The Neanderthal populations seem to have been physically superior to AMH populations. These differences may have been sufficient to give Neanderthal populations an environmental superiority to AMH populations from 75, to 45, years BP. With these differences, Neanderthal brains show a smaller area was available for social functioning. Plotting group size possible from endocrainial volume, suggests that AMH populations minus occipital lobe size , had a Dunbars number of possible relationships.
Neanderthal populations seem to have been limited to about individuals. This would show up in a larger number of possible mates for AMH humans, with increased risks of inbreeding amongst Neanderthal populations. It also suggests that humans had larger trade catchment areas than Neanderthals confirmed in the distribution of stone tools. With larger populations, social and technological innovations were easier to fix in human populations, which may have all contributed to the fact that modern Homo sapiens replaced the Neanderthal populations by 28, BP.
Earlier evidence from sequencing mitochondrial DNA suggested that no significant gene flow occurred between H. Though this interbred Romanian population seems not to have been ancestral to modern humans, the finding indicates that interbreeding happened repeatedly. In , archaeologists working at the site of Denisova Cave in the Altai Mountains of Siberia uncovered a small bone fragment from the fifth finger of a juvenile member of Denisovans.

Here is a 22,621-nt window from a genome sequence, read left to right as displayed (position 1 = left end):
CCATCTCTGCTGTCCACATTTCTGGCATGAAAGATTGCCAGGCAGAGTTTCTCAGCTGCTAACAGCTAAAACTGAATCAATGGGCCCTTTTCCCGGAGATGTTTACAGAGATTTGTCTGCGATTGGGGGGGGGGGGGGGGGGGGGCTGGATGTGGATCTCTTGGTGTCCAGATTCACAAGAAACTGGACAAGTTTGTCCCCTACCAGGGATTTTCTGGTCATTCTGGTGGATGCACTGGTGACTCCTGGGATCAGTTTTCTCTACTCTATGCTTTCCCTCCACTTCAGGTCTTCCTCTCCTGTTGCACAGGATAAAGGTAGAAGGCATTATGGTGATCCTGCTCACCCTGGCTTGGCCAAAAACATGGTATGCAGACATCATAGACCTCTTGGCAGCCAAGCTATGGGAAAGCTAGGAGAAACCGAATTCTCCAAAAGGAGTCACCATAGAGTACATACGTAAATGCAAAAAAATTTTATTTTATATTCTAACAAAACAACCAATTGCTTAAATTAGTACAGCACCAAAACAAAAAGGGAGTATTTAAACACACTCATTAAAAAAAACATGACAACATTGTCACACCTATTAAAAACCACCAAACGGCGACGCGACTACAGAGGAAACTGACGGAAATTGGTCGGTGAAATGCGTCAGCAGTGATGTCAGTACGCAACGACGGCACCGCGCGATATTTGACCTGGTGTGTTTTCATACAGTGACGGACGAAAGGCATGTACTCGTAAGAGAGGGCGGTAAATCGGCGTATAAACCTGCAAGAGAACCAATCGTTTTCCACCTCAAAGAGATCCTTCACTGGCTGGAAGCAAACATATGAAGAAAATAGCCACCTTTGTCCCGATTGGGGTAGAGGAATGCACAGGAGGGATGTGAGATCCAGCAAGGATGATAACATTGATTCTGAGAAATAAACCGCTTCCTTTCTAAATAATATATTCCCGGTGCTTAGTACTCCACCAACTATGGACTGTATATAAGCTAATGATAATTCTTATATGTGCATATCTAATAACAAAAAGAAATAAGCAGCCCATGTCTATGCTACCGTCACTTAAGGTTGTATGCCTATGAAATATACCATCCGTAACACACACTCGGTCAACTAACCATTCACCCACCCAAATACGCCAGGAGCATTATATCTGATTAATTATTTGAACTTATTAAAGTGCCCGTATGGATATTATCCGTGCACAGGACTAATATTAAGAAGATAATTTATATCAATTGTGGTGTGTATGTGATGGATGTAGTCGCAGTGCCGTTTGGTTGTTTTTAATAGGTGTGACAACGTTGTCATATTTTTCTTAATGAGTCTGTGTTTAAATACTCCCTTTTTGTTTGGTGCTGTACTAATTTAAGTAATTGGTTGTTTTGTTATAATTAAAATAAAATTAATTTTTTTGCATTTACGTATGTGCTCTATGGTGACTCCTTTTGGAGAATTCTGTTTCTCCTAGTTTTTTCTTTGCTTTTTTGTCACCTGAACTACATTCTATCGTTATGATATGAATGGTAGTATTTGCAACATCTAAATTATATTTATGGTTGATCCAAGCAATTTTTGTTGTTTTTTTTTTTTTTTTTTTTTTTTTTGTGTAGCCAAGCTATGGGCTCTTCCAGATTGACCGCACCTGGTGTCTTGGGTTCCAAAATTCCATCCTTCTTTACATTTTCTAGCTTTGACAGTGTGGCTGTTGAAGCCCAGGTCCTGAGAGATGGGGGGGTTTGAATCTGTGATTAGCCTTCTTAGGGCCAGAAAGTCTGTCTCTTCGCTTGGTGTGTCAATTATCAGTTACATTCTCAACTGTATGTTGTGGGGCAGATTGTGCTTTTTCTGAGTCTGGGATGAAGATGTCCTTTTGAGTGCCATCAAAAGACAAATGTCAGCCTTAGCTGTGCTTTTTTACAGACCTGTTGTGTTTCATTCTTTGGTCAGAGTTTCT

While the divergence point of the mtDNA was unexpectedly deep in time,  the full genomic sequence suggested the Denisovans belonged to the same lineage as Neanderthals, with the two diverging shortly after their line split from the lineage that gave rise to modern humans.
The existence of this distant branch creates a much more complex picture of humankind during the Late Pleistocene than previously thought. Alleles thought to have originated in Neanderthals and Denisovans have been identified at several genetic loci in the genomes of modern humans outside of Africa.
HLA haplotypes from Denisovans and Neanderthal represent more than half the HLA alleles of modern Eurasians,  indicating strong positive selection for these introgressed alleles. Corinne Simoneti at Vanderbilt University, in Nashville and her team have found from medical records of 28, people of European descent that the presence of Neanderthal DNA segments may be associated with a likelihood to suffer depression more frequently. The flow of genes from Neanderthal populations to modern human was not all one way. Sergi Castellano of the Max Planck Institute for Evolutionary Anthropology in Leipzig, Germany, has in reported that while Denisovan and Neanderthal genomes are more related to each other than they are to us, Siberian Neanderthal genomes show similarity to the modern human gene pool, more so than to European Neanderthal populations.